I’m not overly familiar with the University of Texas, but I happened on this wonderful structure on my most recent visit. With a campus of mostly modern and utilitarian structures, it’s nice to find one with ample detailing and a sense of character. The Gregory Gymnasium certainly impresses for its patterned use of bricks.
I was playing with my newest camera, the Canon G7X Mark II, enjoying snapping interesting sights around campus. I didn’t intend this to be a test of the camera’s optics, but inadvertently, these two photos turned into a fancy and infamous brick test, that pixel peepers are known to use. Overall, I’m really happy with the image quality, especially at the lowest ISO 125.
Looking closely at the top photo, at a 85mm equivalent, and putting on my pixel peeper hat, I notice some softness as I move away from the center, especially on the right side. Displayed full screen on my 27″ retina iMac, it’s slightly noticeable but not annoyingly so.
Here’s an example of what I’m talking about. This is a crop from the center to right section of the photograph above. You can click on the image to get a larger view of the selected area. Notice the bricks on the right are not as crisp. The black sconces show this even clearer. The one on the right is not nearly as sharp and detailed as the one if the left.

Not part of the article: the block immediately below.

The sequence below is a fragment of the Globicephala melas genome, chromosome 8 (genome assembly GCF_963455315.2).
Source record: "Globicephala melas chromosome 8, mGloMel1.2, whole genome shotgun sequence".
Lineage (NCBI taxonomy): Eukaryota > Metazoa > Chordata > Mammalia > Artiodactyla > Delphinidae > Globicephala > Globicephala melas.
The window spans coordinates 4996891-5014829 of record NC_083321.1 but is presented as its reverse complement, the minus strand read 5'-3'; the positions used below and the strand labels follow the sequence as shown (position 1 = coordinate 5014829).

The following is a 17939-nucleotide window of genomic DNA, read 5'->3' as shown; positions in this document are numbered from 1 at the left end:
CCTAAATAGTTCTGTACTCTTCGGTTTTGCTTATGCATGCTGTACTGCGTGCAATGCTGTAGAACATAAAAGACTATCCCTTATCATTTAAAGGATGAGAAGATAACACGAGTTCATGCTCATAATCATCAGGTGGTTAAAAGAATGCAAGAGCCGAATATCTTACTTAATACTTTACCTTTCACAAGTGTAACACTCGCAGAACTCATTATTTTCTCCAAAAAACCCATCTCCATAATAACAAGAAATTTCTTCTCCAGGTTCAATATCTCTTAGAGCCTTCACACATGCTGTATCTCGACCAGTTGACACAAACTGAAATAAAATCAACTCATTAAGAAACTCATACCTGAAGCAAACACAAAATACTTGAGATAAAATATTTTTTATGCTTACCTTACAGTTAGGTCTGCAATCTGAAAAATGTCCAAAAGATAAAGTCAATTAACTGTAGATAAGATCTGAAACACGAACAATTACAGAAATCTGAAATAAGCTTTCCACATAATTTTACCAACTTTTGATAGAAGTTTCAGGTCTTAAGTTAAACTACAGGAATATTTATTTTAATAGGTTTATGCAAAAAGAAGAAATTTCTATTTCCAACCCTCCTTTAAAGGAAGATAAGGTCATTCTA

This wider view, at a 49mm equivalent, appears sharper corner to corner.
I’m usually not prone to pixel level comparisons. Curiously, however, with my high-res retina iMac screen and the very sharp rendering from Capture One, I’ve noticed more of these “flaws”. I try not have these overwhelm what’s important in photography. Ironically, however, with my older regular resolution monitor, these issues are barely noticeable.
The overall verdict, the camera is good enough to make satisfying photos and do so without much frustration. But optically, it’s far from perfect, especially at the wider angles, not shown in this post. I’m definitely grading on a curve, not expecting the compact optics of this small camera to match larger interchangeable lenses from DSLRs or mirrorless cameras.
At higher ISO’s image quality does drop noticeably, certainly faster than micro 4/3, which is to be expected. But that’s a topic for another post.
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